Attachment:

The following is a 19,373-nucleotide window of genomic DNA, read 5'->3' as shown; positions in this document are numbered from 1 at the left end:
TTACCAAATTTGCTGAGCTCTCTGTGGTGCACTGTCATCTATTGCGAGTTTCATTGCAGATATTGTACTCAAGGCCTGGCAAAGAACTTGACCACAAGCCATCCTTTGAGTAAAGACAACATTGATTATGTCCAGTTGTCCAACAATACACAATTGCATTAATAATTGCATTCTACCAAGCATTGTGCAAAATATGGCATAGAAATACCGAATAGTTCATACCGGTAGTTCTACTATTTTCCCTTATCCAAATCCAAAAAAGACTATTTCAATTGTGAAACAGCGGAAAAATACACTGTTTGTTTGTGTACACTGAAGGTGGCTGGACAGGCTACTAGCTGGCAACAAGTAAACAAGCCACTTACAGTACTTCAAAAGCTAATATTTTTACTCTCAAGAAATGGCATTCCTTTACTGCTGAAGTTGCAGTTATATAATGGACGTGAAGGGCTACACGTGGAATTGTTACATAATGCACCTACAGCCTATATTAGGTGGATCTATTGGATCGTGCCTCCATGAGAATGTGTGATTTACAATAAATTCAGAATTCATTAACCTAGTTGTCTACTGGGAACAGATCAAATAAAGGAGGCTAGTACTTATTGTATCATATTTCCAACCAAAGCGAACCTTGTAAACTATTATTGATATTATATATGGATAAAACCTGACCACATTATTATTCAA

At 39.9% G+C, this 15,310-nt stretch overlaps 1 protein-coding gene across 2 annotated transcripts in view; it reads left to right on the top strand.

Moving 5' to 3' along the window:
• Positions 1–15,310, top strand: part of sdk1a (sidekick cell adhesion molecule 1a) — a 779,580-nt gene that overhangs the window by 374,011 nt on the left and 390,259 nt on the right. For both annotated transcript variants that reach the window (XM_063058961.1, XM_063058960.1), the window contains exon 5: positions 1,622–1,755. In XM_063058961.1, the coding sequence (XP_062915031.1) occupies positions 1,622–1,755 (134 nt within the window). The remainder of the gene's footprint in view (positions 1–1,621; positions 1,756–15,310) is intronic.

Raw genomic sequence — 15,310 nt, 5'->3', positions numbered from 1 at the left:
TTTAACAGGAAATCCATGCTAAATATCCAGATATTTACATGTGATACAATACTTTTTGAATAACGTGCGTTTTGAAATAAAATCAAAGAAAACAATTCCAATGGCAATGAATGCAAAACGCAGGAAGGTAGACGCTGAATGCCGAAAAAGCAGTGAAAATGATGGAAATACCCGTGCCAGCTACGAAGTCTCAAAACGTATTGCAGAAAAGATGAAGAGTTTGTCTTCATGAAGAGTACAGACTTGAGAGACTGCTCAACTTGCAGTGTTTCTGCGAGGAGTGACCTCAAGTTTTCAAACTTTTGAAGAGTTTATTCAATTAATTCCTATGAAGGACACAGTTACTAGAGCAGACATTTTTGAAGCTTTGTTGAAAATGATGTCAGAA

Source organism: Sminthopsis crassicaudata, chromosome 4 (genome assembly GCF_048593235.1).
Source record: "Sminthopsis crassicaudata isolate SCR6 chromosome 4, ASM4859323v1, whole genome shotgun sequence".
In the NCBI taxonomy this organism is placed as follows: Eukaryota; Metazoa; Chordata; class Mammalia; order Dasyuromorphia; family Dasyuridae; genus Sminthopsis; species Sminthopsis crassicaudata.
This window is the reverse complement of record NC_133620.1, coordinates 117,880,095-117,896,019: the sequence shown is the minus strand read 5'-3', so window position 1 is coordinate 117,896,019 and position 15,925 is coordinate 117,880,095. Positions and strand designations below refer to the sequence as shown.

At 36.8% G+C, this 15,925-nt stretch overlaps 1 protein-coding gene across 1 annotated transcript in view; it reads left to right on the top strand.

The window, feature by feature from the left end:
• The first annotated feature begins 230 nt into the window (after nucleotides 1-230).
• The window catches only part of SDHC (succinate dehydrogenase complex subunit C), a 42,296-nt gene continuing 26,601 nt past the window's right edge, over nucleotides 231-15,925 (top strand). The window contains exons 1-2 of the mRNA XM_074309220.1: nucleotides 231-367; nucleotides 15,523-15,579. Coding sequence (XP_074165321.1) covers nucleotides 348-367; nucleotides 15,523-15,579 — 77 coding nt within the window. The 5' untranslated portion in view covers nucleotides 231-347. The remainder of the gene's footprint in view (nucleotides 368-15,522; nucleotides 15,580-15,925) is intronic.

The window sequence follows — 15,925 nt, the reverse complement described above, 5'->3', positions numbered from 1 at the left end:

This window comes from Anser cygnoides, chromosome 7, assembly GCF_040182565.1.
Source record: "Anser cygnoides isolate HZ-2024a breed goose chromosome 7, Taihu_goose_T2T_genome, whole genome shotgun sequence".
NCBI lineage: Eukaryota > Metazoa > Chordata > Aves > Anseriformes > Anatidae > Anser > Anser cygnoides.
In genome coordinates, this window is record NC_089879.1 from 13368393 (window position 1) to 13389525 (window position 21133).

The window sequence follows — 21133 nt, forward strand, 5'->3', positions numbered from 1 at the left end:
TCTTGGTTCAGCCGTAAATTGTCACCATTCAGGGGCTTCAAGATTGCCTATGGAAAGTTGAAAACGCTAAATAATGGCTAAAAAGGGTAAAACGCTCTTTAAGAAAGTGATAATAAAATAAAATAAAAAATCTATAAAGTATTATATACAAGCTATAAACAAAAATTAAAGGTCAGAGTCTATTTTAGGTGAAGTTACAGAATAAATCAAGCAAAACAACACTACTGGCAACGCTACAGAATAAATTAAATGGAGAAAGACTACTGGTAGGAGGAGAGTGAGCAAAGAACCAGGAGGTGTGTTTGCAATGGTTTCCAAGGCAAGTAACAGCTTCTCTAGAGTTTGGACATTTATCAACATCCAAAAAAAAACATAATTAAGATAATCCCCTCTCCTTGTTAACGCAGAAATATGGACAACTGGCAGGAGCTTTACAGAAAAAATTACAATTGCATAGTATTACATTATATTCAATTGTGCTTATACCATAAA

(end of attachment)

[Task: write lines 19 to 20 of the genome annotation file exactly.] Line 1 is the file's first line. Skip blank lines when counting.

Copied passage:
NCBI lineage: Eukaryota > Metazoa > Chordata > Aves > Anseriformes > Anatidae > Anser > Anser cygnoides.
In genome coordinates, this window is record NC_089879.1 from 13368393 (window position 1) to 13389525 (window position 21133).